In order to answer questions related to sports psychology, over five hundred athletes were tested and evaluated. To examine the relationship between personality types, sport preferences and performance, team and individual athletes’ personality profiles were designed.
Results indicated that teams exhibit a predictable personality profile and that by understanding the psyche of the athlete, performance and team productivity can be enhanced. Optimal communication and performance can be achieved by identifying the athletes’ preferred learning and personality styles. The more athletes and coaches understand about their personalities and the team profile, the more productive they can be.
Benefits of Understanding Sports Psychology
- Helps assess the fit between persons and sports and even positions on a team
- Helps athletes and coaches value their strengths and become more aware of those areas in which development may be warranted
- Helps coaches and athletes in a strained relationship analyze the source of the conflict and build a strategy to reduce it
- Can lead to motivated and committed behavior
- Useful for the athlete and sports professional in career and life planning, self-management (such as stress/time management) and interpersonal skills areas
- Many applications in team building and management training
The Myers-Briggs Type Indicator is organized by using eight different personality preferences. The preferences are arranged by four functions and four attitudes. The four functions are composed of two kinds of perception, sensing (S) and intuition (N), and two kinds of judgment, thinking (T) and feeling (F). The four attitudes are composed of extraversion (E), introversion (I), judgment (J), and perception (P).
The roles of the functions are as follows:
- Sensing (S) seeks the fullest possible experience of what is immediate and real.
- Intuition (I) seeks the furthest reaches of the possible and imaginative.
- Thinking (T) seeks rational order and plan according to impersonal logic.
- Feeling (F) seeks rational order according to harmony among subjective values (Myers, McCaulley, 1985).
The roles of the attitudes are as follows:
- Extroversion (E) draws energy from objects and people in society and the environment.
- Introversion (I) draws energy from an inner world of concepts and ideas.
- Judgment (J) seeks to make decisions, closure, plan operations, or organize activities.
- Perception (P) outer behavior is spontaneous, curious, and adaptive, open to new events and changes (Myers, McCaulley, 1985).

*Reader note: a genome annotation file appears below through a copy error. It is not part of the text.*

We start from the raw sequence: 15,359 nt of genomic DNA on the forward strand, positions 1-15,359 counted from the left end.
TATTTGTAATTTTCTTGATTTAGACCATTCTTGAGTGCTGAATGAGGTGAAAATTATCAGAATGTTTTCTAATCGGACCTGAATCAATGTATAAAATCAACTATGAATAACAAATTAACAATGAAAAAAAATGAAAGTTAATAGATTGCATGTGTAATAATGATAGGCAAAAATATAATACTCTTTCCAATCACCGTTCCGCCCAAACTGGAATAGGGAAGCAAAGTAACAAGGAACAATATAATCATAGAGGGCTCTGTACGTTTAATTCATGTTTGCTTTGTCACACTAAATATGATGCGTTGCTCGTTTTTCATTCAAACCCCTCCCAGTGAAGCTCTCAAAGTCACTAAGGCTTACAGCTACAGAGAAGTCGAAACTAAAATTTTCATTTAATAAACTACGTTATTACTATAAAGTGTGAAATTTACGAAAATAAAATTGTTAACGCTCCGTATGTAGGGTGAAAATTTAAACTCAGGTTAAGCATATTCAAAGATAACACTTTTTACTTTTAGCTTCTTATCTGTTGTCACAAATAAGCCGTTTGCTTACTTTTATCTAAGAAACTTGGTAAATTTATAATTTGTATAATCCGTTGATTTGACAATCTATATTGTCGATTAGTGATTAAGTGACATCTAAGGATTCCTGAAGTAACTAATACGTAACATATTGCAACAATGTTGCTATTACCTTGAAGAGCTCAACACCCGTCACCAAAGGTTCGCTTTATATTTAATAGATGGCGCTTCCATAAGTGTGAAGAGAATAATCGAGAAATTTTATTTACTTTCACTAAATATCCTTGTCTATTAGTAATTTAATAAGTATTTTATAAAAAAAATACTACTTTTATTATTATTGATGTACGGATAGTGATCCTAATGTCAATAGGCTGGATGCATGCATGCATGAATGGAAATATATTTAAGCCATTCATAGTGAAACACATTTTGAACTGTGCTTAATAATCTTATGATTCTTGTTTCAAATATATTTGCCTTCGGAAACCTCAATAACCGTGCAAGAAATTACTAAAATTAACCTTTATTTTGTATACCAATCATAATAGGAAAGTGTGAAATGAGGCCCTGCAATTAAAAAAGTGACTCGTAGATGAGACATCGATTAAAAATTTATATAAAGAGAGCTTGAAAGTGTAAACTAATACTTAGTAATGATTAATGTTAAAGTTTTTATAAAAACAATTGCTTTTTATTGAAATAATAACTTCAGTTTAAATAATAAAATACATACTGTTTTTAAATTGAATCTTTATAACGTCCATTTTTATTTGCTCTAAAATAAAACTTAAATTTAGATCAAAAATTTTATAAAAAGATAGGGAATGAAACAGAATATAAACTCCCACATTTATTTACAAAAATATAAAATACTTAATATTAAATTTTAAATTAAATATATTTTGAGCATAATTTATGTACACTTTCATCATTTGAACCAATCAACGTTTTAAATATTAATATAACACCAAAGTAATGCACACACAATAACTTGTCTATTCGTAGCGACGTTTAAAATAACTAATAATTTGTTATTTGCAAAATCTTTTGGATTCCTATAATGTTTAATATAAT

The MBTI can be applied to many different settings, such as, education, counseling, career guidance, athletics and teamwork, and communications.
- In education settings, the MBTI can help to analyze curricula, methods, media, and materials in light of the needs of different types.
- In counseling, it can help couples and families learn the value of both their differences and similarities.
- Using the MBTI in career guidance can help guide individuals in their choice of school majors, professions, occupations, and work settings.
- For athletics and teamwork, it can help select teams, and help team members grow in their own development as each learns from the skills of the other.
- In a communications setting, the MBTI can help to increase understanding by “talking the language” of different types in the group.
The investigation of athletes personality type and its relationship with individual and team performance is innovative; results of the work conducted with NBA players, Olympic athletes and high school athletes have been very positive. Coaches and parents can now better understand the behavior of athletes and teams. Athletes can better understand their preferences and utilize that information to maximize their performance in sport and in their second careers.
About the Author:
Cristina B. Versari, Ph.D. is a sport psychology and career consultant specializing in performance enhancement, career and life planning, and team building. She is the president of the National Sports Counseling Network and a seminar speaker. Dr Versari has been studying the personality profile of elite athletes and designing training programs for peak performance for over ten years.
For information on training programs or consulting, she can be reached at: phone and fax (619) 658 0204, or P.O. BOX 22961, San Diego, California, 92122.